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Stroke Smart Magazine

January/February 2007

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Changing Your Mind

By Stephen J. Page, Ph.D.

For decades, researchers have known that different areas of the brain control different functions. One area of the brain controls speech, another area controls vision, another controls movement, etc. When the blood supply to an area is reduced or cut off due to a stroke, the brain cells in that area die. As a result, the functions that were once controlled by these regions are weakened or lost altogether.

Many clinicians will tell you that once a particular brain area dies from a stroke, there is little hope of regaining abilities controlled by that region of the brain. For example, your doctor or therapist may have told you that you will not walk again. However, we now know that this long-held belief is only half true. The bad news: Once a particular area of the brain is dead, it is indeed gone forever. And, after about six months, the brain does slow down its process of trying to recover on its own, called “spontaneous recovery.” You may have seen this in your own body. At one time, recovery may have been very rapid and noticeable, even without rehabilitation. But later, your progress slowed or even stopped. The good news is that we now know that with a lot of specific practice, the brain can reconfigure and send signals to your body around the damaged or dead areas. And this process, called “plasticity” (because the brain is malleable and can be shaped like a piece of plastic) can occur even years after a stroke.

Getting Your Brain to be “Plastic”

Plasticity, and efforts to produce plastic changes in stroke patients, is an active research area for groups like ours. It makes sense. If we can identify the conditions that cause the brain to heal, then maybe we can tweak rehabilitation to make it more efficient. Although research is ongoing, we have had some recent successes with therapies such as modified constraint-induced therapy and mental practice. With these successes, we have learned that there are things that patients can do to at least make conditions more conducive for a “plastic” change.


One of my research assistants and I play basketball together. Not well sometimes, and certainly not as well as we played when we were younger. Age may have something to do with this. But, so does the amount of time we practice now versus when we were younger. Not surprisingly, research supports this idea. Highly skilled performers tend to have very well-developed brain maps of the activities at which they are skilled. And these brain maps are well developed due largely to practice. When you practice a skill over and over again, you are literally giving your brain the opportunity to re-map that skill. This remapping is at least partly responsible for any skill improvements you see.

Much like top athletes, when stroke patients use their arms repetitively, they are putting demands on the brain to figure out new ways to map around the damaged region and send new signals to the arms.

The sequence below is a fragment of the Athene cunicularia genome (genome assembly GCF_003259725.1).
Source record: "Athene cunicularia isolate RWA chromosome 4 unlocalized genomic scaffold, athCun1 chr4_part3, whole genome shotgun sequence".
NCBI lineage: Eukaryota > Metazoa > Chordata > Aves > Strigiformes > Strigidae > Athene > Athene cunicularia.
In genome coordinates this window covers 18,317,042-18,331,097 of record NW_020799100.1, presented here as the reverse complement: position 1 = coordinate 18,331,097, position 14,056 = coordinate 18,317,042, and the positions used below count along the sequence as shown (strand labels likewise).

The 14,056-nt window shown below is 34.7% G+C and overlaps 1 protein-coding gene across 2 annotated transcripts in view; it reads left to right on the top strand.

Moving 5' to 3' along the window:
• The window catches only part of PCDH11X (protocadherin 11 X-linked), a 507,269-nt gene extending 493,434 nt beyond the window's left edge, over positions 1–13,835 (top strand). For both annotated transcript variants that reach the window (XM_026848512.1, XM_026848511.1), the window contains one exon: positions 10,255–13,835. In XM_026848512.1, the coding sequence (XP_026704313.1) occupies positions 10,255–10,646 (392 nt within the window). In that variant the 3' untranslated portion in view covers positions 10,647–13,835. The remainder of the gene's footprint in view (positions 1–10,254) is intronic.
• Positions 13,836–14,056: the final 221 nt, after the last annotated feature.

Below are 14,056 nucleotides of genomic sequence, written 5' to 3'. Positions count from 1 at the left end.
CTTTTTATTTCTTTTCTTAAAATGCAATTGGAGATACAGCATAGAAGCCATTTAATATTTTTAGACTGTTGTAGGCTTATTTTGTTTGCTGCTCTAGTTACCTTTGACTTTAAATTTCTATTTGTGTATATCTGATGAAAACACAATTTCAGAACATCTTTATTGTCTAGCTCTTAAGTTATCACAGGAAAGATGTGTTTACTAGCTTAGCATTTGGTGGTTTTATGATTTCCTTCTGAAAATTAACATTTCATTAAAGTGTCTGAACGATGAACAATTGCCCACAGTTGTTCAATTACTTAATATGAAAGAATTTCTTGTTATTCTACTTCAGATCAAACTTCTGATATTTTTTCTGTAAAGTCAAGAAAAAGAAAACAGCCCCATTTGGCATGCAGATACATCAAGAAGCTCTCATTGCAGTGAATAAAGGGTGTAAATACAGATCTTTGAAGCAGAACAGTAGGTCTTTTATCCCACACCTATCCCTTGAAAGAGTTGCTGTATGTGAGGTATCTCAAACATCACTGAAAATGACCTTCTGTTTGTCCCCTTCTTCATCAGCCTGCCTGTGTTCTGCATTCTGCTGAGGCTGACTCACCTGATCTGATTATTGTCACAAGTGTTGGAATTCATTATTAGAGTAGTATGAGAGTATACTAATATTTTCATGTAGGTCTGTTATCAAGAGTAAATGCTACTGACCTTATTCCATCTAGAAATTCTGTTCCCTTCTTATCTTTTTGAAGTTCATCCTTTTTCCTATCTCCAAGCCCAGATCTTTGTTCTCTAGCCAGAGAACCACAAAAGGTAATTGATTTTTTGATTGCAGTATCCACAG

Learning a skill by remapping the brain takes many practice attempts, but the repetition-plasticity relationship is one of the cornerstones of some exciting new therapies.

Expert performers such as Tiger Woods and Michael Jordan are legendary for their obsessive, repetitive practice behaviors. Are you?


If you want to learn a motor skill, such as throwing a dart, you do not practice lifting the arm up and down with your other hand. You practice specific things such as gripping and throwing the dart or a similar object. So, I am always amazed when a patient's goal is writing, yet his rehab plan does not include any of the skills needed for writing. Or when patients want to improve their speech, yet they are not making efforts to speak or to make sounds that mimic speech.

Research has shown that repetition is not enough; practice needs to be not only repetitive, but also task specific. This means that, lifting your arm up and down is only useful if the thing you want to do involves this particular movement. If your goal is drinking from a coffee cup, you should practice movements that help you learn to pick up the cup. Can you extend the elbow toward the cup? Can you extend the fingers around the cup and grab it? If not, perhaps these are the movements you should work on. The key seems to be to analyze the task, break it into smaller parts, and then practice those parts at which you are less skilled.

There are other things that may also impact whether a “plastic” change occurs. For instance, some researchers believe that a single practice session should last for hours at a time, called “massed practice.” Yet, shorter practice sessions (some as little as 30 minutes) that are performed repetitively have also produced plastic changes. However, whether it is speech, thinking, movement or another function, the research findings are clear: Plasticity can and does occur — even years after stroke — given the right types and amounts of practice.


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National Stroke Association’s mission is to reduce the incidence and impact of stroke by developing compelling education and programs focused on prevention, treatment, rehabilitation and support for all impacted by stroke.

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